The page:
So the Memory Never Dies, American OSS Agents and Operation Emily Summer 1944




In the summer of 1944, two days after D-Day, a group of American OSS agents were parachuted into the remote Cantal département, to perform sabotage against the German Das Reich troops on route to Normandy and to assist the Maquis in the Lot with arms, training and much needed moral support.

Ceremony at the monument to the American air drop, 14 July 1944
Ceremony at the monument to the American air drop, 14 July 1944

Susanna Stevens the organiser writes:

So the Memory Never Dies
In the summer of 1944, two days after D-Day, a group of American OSS agents were parachuted into the remote Cantal département, to perform sabotage against the German Das Reich troops on route to Normandy and to assist the Maquis in the Lot with arms, training and much needed moral support.

Top Secret
This top-secret operation, carried out by American Special Forces, was code named Emily, and involved twelve men, who volunteered for this service and who were not covered by the Geneva Convention, in the event that they were taken prisoner. All survived and successfully completed their mission.

Operation Emily
It is only now that this story can be told – the OSS mission, which involved 13 different operational groups all over France, has been classified up until just a few years ago. Emily was the first of these missions. In 2009 a group of Americans residing in the Lot got together with the aim of promoting Franco-American relations.

Our first project, “So the Memory Never Dies,” was the translation into French of Emily’s mission statement to pay homage to these men and acquaint the French with the role they played.

July 10th 2010 Ceremony
At 15h.00 on July 10, we will be presenting our work to the Museum of the Resistance. Join us in paying tribute to these brave men, in the presence of the Museum Director, the Mayor of Cahors Jean-Marc Vayssouze-Faure and the American Consul in Toulouse, David Brown.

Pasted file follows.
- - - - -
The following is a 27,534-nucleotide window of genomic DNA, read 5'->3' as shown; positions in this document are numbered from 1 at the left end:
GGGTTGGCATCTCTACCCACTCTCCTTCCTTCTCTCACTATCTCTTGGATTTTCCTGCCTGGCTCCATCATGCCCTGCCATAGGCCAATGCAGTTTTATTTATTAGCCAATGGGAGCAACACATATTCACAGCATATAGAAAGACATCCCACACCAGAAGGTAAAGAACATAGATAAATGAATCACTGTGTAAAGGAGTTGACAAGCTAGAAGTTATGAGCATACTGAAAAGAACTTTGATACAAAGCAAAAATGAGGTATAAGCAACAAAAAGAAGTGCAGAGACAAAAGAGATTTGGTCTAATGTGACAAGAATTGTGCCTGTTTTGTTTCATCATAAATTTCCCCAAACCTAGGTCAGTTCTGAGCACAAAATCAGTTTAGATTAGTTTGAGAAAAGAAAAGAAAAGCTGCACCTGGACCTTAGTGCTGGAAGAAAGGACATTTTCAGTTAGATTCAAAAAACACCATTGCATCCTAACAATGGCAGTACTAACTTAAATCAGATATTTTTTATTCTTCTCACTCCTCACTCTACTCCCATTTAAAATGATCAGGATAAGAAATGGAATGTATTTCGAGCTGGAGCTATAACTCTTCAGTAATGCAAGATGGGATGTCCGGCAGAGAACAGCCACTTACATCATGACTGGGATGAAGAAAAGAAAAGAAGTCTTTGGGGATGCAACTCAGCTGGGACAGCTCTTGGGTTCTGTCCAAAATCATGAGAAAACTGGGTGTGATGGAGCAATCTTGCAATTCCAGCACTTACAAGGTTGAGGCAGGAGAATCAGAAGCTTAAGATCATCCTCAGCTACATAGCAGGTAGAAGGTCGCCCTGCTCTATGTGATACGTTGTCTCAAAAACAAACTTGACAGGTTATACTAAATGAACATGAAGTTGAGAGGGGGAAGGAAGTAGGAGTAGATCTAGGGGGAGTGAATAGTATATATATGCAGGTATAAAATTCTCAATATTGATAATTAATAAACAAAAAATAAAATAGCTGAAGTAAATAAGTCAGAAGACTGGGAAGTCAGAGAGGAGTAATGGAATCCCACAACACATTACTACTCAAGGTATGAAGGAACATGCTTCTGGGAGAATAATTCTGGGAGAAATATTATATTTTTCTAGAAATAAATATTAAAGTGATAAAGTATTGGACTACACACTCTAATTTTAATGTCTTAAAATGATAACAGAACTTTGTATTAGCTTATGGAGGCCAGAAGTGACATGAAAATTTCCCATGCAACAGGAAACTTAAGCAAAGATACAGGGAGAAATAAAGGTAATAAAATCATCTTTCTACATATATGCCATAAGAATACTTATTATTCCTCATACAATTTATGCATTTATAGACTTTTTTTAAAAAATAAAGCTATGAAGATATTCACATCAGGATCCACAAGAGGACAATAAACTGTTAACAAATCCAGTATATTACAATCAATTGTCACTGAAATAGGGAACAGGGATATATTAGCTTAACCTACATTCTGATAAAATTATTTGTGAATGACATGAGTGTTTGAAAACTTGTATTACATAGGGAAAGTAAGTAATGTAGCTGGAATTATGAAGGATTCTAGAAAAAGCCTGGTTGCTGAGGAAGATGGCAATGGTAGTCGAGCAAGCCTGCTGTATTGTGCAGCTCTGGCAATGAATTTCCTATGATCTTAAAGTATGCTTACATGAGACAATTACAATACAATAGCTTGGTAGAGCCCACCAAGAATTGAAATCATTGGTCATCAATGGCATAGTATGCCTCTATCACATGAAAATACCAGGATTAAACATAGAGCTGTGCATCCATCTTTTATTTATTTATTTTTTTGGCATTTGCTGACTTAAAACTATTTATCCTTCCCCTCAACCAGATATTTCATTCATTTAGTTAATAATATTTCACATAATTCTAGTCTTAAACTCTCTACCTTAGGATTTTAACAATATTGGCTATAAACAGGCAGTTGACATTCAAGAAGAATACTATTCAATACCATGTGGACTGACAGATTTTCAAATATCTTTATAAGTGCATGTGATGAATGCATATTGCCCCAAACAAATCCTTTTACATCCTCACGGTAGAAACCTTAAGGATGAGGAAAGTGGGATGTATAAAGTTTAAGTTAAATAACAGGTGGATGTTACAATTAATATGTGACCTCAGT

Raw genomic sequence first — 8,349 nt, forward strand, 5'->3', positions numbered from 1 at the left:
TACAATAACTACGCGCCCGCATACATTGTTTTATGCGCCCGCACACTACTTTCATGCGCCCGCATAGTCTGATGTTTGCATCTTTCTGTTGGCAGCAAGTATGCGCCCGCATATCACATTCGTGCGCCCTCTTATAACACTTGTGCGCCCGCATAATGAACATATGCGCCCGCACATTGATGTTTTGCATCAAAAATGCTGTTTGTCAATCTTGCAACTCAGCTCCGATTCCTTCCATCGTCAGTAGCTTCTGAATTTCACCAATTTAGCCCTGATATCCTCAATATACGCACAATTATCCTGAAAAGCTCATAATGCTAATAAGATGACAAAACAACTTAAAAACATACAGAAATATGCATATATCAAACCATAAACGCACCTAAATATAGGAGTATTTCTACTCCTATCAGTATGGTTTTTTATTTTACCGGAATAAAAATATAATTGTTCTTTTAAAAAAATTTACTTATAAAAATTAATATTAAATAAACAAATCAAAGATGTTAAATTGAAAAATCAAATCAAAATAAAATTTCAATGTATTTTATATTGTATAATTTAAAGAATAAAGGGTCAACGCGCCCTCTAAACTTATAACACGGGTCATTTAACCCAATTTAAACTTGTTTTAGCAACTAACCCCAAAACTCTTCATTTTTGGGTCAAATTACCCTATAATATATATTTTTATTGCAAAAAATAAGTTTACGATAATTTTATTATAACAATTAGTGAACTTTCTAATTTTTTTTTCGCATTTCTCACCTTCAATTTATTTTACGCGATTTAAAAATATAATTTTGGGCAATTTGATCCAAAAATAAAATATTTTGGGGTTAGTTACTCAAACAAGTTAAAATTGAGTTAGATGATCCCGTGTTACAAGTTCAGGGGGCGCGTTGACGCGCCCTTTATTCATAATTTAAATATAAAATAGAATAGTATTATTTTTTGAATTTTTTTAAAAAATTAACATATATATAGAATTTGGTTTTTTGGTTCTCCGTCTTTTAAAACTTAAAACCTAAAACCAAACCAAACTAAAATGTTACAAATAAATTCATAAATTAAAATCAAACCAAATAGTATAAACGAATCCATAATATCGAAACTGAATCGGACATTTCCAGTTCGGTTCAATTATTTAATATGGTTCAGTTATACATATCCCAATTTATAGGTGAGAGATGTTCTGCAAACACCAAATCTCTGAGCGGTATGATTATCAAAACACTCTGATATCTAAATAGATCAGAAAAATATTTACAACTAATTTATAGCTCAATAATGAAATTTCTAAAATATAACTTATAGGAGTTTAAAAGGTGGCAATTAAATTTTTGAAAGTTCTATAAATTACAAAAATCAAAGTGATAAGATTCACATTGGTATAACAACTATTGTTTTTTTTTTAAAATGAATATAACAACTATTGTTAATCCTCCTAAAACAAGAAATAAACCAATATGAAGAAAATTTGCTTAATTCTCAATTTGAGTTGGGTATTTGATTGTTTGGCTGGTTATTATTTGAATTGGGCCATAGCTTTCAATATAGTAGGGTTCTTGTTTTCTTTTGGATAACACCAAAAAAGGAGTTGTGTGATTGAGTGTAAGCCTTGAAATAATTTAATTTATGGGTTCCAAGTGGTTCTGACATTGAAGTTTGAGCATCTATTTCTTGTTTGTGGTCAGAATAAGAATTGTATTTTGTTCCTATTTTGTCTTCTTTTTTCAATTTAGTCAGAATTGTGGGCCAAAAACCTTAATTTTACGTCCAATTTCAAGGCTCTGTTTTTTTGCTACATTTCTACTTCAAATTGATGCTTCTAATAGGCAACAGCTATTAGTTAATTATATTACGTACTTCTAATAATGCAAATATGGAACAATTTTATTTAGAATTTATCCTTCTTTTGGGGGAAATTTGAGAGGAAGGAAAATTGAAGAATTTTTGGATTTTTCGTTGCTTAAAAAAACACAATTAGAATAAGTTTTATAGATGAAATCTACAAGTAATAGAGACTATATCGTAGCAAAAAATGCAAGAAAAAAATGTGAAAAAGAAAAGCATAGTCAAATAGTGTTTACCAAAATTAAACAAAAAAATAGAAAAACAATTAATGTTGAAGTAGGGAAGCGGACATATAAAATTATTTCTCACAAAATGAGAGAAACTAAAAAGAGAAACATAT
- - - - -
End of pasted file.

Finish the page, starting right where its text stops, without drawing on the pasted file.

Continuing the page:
Blues
The official presentation will immediately be followed by the opening of the Cahors Blues Festival, in the huge car park next to the Préfecture and Resistance Museum.

July 14th 2010 Ceremony – on the Causse near Loubressac, in the Lot

Each year, on July 14th, a simple ceremony takes place up on the Causse near Loubressac, in the Lot (46000). Readers are warmly welcome to attend.

The ceremony this year (2010) will start at 5pm at the memorial stone for Major George Hiller and Captain Cyril Watney, halfway between Carennac and Miers on a bendy country road. (For the other locations, just join the convoy and keep up).

People then move on to the landing ground of the other SOE agents who came to the Lot: Richard Pinder, Gaston Collin and Percy and Edmund Meyer. They then travel to the memorial just outside Loubressac commemorating the American arms drop on the 14th July, and then to the war memorial in the Loubressac main square, and finally to the salle des fetes for aperitifs.

The speeches at each memorial are usually made by Henri Gambade, who recently turned 90, and who was one of the founder senior members of the first Lot Maquis in the Saint Céré area. He has huge amounts of affection for the British and Americans and has stayed in touch with all those who came to help ever since. All are welcome and especially ex servicemen, families and friends.

For any further information, please contact Louise Butler on telephone 05 65 23 62 77 or louise.butler@alsatis.net

 

 



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